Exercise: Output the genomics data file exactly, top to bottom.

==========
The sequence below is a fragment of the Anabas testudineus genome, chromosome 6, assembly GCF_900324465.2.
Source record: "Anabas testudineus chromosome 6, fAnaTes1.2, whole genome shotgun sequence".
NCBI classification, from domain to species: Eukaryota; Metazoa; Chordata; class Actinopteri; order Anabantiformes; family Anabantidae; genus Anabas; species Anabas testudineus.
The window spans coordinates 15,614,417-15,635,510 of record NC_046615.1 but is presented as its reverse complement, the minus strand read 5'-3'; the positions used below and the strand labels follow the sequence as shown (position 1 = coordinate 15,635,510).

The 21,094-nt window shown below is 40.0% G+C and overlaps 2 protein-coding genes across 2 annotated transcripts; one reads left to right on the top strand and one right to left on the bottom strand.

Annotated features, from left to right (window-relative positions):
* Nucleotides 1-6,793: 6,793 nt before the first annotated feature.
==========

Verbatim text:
The sequence below is a fragment of the Anabas testudineus genome, chromosome 6, assembly GCF_900324465.2.
Source record: "Anabas testudineus chromosome 6, fAnaTes1.2, whole genome shotgun sequence".
NCBI classification, from domain to species: Eukaryota; Metazoa; Chordata; class Actinopteri; order Anabantiformes; family Anabantidae; genus Anabas; species Anabas testudineus.
The window spans coordinates 15,614,417-15,635,510 of record NC_046615.1 but is presented as its reverse complement, the minus strand read 5'-3'; the positions used below and the strand labels follow the sequence as shown (position 1 = coordinate 15,635,510).

The 21,094-nt window shown below is 40.0% G+C and overlaps 2 protein-coding genes across 2 annotated transcripts; one reads left to right on the top strand and one right to left on the bottom strand.

Annotated features, from left to right (window-relative positions):
* Nucleotides 1-6,793: 6,793 nt before the first annotated feature.